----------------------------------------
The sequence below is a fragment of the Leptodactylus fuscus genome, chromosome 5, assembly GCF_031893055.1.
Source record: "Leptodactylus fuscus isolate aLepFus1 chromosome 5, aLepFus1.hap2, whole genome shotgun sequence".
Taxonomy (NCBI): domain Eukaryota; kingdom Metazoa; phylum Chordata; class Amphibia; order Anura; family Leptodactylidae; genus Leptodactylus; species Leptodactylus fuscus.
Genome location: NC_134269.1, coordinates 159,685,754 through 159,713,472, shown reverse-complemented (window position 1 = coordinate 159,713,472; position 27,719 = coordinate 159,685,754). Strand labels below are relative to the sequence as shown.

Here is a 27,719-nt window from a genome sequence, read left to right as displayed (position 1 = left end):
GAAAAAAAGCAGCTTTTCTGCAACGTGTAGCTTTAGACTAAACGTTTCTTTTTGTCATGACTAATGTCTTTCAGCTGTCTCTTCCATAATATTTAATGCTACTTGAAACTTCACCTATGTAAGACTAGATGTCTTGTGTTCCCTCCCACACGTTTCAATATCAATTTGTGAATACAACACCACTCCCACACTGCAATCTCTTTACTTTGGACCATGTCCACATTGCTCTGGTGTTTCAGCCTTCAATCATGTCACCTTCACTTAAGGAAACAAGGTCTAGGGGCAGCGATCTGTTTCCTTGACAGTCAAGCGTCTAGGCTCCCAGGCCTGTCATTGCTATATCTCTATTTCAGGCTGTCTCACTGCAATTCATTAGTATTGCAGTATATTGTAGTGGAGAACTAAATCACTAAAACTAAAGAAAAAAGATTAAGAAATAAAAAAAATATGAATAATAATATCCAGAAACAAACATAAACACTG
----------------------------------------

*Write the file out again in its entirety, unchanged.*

The sequence below is a fragment of the Leptodactylus fuscus genome, chromosome 5, assembly GCF_031893055.1.
Source record: "Leptodactylus fuscus isolate aLepFus1 chromosome 5, aLepFus1.hap2, whole genome shotgun sequence".
Taxonomy (NCBI): domain Eukaryota; kingdom Metazoa; phylum Chordata; class Amphibia; order Anura; family Leptodactylidae; genus Leptodactylus; species Leptodactylus fuscus.
Genome location: NC_134269.1, coordinates 159,685,754 through 159,713,472, shown reverse-complemented (window position 1 = coordinate 159,713,472; position 27,719 = coordinate 159,685,754). Strand labels below are relative to the sequence as shown.

Here is a 27,719-nt window from a genome sequence, read left to right as displayed (position 1 = left end):
GAAAAAAAGCAGCTTTTCTGCAACGTGTAGCTTTAGACTAAACGTTTCTTTTTGTCATGACTAATGTCTTTCAGCTGTCTCTTCCATAATATTTAATGCTACTTGAAACTTCACCTATGTAAGACTAGATGTCTTGTGTTCCCTCCCACACGTTTCAATATCAATTTGTGAATACAACACCACTCCCACACTGCAATCTCTTTACTTTGGACCATGTCCACATTGCTCTGGTGTTTCAGCCTTCAATCATGTCACCTTCACTTAAGGAAACAAGGTCTAGGGGCAGCGATCTGTTTCCTTGACAGTCAAGCGTCTAGGCTCCCAGGCCTGTCATTGCTATATCTCTATTTCAGGCTGTCTCACTGCAATTCATTAGTATTGCAGTATATTGTAGTGGAGAACTAAATCACTAAAACTAAAGAAAAAAGATTAAGAAATAAAAAAAATATGAATAATAATATCCAGAAACAAACATAAACACTG